What we thought would be a simple application and pay process in order to get our visa for Brazil turned into what seemed to be the start of a police investigation. As a Canadian trying to obtain a visa for Brazil while you are abroad you require EVERYTHING on the following list, no exceptions.
- Visa application and passport photograph
- Employment Letter
- Proof of Sufficient Funds in the form of a credit card statement or bank account statement
- Proof of Entry travel and Onward ticket out of Brazil
- Payment of fee at the bank
The list seems simple, but when you’re an unemployed backpacker travelling overland with no set itinerary it’s not easy. We managed to write self-employment letters and mock- up an itinerary to cover off employment and onward travel. The rest was just a matter of back and forth to the embassy, the last of which was clearing our fingerprints through Interpol. We were granted a one year multiple entry visa for about $90 USD each. It took a total of one week once all the paperwork was filed.
The remainder of our stay in Georgetown was a mix of Dale studying (he is finishing 2 university courses), hunting for frenzied mosquitoes through our bug net and several trips to the Brazilian embassy. With the exception of a claim to the largest standing wooden buidling (the town’s church), downtown Georgetown is not a place for sight-seeing. It’s not even a place to walk alone as female foreigner during the day. When going to the market, we were advised by authorities (who we passed enroute) to wear our backback on our front. Almost every time we were walking in the streets, taxis would stop to offer us a ride. They were adament that being on the streets, especially during election time was not safe. “You never know who is watching you”, we were told. This made trips to the ATM a little un-nerving.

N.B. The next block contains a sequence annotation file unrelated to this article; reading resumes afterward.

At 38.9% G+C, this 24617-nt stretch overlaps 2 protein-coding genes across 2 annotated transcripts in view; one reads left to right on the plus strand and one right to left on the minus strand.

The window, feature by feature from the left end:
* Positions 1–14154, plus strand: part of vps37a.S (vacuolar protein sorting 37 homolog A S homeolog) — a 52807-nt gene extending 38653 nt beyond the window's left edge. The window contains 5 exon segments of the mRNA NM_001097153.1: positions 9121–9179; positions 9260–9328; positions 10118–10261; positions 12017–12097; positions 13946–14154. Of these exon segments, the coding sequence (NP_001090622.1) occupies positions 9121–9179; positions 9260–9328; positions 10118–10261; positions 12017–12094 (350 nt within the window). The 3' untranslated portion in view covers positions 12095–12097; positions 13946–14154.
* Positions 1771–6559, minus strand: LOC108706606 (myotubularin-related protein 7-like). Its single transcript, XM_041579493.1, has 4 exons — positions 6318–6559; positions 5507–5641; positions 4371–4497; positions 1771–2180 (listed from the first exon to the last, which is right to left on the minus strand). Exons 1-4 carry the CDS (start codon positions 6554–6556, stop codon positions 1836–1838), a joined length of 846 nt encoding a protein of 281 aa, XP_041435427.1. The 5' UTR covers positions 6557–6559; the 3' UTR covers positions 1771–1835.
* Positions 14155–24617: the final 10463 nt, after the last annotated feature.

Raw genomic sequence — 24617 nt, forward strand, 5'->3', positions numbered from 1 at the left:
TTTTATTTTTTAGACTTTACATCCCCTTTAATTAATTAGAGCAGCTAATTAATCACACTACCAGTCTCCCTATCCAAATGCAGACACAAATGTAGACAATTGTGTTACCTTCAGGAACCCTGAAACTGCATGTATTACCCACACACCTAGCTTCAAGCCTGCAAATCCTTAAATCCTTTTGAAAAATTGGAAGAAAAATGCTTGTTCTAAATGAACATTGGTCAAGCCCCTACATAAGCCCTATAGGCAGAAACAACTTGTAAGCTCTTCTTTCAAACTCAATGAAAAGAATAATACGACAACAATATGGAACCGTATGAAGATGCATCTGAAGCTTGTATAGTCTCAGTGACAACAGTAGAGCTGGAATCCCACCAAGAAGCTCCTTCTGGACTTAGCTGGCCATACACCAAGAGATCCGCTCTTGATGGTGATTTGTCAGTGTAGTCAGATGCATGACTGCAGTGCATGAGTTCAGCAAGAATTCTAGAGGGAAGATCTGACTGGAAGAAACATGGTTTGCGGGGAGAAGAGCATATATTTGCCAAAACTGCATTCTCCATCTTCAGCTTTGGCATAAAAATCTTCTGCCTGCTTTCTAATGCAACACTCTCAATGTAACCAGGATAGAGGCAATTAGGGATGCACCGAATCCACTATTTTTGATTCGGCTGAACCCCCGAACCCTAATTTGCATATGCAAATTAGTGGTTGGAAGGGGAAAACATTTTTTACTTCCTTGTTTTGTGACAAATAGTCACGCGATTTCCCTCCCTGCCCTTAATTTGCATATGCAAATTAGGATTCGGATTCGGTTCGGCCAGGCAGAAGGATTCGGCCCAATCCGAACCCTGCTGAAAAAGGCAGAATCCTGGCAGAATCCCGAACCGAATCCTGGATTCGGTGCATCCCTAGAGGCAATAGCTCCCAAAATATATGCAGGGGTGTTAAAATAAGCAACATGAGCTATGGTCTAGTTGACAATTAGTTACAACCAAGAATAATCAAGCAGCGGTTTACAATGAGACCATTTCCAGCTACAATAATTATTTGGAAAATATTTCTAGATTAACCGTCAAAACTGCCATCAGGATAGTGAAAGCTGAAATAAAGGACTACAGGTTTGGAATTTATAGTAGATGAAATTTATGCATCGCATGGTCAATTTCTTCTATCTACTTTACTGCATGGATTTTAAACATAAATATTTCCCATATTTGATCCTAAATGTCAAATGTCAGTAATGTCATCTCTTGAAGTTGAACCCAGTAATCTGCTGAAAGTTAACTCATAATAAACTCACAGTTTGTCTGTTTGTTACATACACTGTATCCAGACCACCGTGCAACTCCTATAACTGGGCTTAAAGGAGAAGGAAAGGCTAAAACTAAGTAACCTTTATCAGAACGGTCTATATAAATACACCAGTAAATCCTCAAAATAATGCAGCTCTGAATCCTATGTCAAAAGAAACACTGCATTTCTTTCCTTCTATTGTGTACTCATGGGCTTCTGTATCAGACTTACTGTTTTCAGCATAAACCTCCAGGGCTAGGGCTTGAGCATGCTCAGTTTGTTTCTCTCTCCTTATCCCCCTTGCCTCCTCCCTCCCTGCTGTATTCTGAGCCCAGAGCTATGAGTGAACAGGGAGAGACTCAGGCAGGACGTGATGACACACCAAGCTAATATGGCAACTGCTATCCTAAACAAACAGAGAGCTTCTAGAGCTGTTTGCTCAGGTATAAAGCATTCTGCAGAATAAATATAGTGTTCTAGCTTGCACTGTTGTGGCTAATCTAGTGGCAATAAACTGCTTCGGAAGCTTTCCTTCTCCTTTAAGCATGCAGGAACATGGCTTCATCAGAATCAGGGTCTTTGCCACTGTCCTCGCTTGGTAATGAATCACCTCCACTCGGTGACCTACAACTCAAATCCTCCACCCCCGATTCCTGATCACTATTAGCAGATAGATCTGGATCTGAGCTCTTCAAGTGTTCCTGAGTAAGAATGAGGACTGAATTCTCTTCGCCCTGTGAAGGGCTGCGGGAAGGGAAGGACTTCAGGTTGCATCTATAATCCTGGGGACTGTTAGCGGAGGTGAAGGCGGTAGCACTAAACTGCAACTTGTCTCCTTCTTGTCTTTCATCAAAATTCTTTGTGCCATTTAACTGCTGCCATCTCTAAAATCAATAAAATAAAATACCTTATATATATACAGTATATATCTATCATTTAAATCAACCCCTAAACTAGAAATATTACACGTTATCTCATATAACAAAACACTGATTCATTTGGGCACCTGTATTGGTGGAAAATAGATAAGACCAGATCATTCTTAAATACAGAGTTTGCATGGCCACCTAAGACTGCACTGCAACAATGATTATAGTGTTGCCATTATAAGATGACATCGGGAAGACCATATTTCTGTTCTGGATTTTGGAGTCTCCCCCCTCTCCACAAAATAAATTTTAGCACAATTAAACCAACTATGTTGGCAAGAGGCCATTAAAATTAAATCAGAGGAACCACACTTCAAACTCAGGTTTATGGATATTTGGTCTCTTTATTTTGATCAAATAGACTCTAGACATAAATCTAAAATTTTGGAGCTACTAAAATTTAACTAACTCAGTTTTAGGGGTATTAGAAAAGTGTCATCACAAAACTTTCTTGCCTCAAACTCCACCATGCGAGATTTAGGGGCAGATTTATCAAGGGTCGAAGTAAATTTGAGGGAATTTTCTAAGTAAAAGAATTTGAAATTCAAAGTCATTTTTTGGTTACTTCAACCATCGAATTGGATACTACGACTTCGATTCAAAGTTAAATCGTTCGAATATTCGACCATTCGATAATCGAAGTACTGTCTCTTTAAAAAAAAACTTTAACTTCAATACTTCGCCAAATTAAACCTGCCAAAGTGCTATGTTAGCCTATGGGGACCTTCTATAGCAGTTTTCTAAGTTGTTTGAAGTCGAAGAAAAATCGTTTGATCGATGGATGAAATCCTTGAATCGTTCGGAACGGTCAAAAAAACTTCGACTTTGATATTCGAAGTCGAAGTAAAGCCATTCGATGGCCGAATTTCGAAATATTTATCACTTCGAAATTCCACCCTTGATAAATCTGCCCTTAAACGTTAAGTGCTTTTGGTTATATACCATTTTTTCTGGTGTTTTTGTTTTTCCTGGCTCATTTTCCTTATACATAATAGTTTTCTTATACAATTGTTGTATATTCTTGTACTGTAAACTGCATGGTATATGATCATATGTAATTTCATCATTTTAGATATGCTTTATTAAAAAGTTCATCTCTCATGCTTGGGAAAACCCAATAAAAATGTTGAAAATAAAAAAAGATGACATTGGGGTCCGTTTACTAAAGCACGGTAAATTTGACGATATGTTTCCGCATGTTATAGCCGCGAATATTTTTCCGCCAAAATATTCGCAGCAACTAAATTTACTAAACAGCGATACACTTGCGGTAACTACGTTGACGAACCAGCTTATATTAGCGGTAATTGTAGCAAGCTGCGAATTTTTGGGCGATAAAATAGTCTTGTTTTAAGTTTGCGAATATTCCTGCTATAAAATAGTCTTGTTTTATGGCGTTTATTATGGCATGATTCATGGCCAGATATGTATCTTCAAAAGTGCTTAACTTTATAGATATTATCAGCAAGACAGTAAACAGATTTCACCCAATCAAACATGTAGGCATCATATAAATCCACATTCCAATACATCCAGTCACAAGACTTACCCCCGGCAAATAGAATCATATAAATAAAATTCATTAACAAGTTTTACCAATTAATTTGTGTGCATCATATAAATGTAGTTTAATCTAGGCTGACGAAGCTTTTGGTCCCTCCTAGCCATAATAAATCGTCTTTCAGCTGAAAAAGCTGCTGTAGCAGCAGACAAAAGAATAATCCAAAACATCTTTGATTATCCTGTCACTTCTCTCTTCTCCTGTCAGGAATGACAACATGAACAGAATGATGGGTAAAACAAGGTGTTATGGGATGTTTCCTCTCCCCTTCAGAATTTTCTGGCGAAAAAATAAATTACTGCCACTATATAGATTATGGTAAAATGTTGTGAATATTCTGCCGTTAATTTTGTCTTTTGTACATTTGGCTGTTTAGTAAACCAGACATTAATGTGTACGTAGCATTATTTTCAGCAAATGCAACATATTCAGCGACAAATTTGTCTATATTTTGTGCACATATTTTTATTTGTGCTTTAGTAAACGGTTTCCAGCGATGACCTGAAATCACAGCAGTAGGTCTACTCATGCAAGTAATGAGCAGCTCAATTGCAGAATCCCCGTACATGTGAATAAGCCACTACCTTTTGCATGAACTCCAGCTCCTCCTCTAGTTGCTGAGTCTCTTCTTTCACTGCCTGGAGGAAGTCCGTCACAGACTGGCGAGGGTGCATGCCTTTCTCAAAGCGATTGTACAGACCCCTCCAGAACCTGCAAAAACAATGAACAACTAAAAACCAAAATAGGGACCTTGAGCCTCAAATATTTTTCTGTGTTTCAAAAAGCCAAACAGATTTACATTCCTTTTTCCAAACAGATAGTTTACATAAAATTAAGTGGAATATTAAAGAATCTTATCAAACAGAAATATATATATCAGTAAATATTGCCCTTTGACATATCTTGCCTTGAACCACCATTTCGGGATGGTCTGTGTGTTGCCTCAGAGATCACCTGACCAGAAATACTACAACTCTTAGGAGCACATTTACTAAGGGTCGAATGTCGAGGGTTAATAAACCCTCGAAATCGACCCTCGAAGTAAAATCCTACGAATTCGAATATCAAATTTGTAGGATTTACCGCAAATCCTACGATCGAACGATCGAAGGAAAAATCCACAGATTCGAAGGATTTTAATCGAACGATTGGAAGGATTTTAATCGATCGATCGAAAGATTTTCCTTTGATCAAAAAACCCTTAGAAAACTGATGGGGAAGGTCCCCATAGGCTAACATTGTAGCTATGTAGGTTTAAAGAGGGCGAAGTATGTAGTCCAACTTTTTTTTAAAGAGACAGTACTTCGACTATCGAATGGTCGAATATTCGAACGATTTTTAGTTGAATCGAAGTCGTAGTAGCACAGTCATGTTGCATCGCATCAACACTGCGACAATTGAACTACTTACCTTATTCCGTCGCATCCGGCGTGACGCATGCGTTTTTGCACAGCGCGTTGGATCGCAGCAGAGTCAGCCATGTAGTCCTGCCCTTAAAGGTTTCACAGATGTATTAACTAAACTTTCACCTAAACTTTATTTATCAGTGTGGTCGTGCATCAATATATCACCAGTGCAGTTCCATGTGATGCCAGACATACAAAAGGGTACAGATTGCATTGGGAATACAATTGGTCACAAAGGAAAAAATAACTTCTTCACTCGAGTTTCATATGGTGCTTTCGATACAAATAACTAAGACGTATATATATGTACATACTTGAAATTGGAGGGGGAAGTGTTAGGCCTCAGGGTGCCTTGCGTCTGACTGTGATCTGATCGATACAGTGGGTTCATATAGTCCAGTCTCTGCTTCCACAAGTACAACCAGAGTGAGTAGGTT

Excursions to the virgin rain forest that lies in Guyana’s interior were cost-inhibitive for our on backpacker’s budget. A few days in the jungle with a couple of nights stay at a lodge in search of jaguars, caimans and river otters runs well over $1000 US per person. We decided to pass and wait for the Amazon in Brazil. We did, however partake in a local’s scheduled flight to Kaieteur Falls. This was well worth it, and a good deal compared to the 30% higher priced tourist flights. Ten of us packed in a turbo prop, flew beneath the cloud cover and an hour and a half later arrived at the majestic falls smack in the middle of the jungle. Sitting on the edge of the 741ft falls is enough to make your feet tingle and your head a bit squirrely, but it’s a must-do and was a nice break outside of the city.
Our other highlight in Georgetown was meeting Rona the Spy and her mate Lorrie from the UK. The first set of fellow-backpackers we met. Good times and drinks with fun folks and clean bathrooms was a night to remember!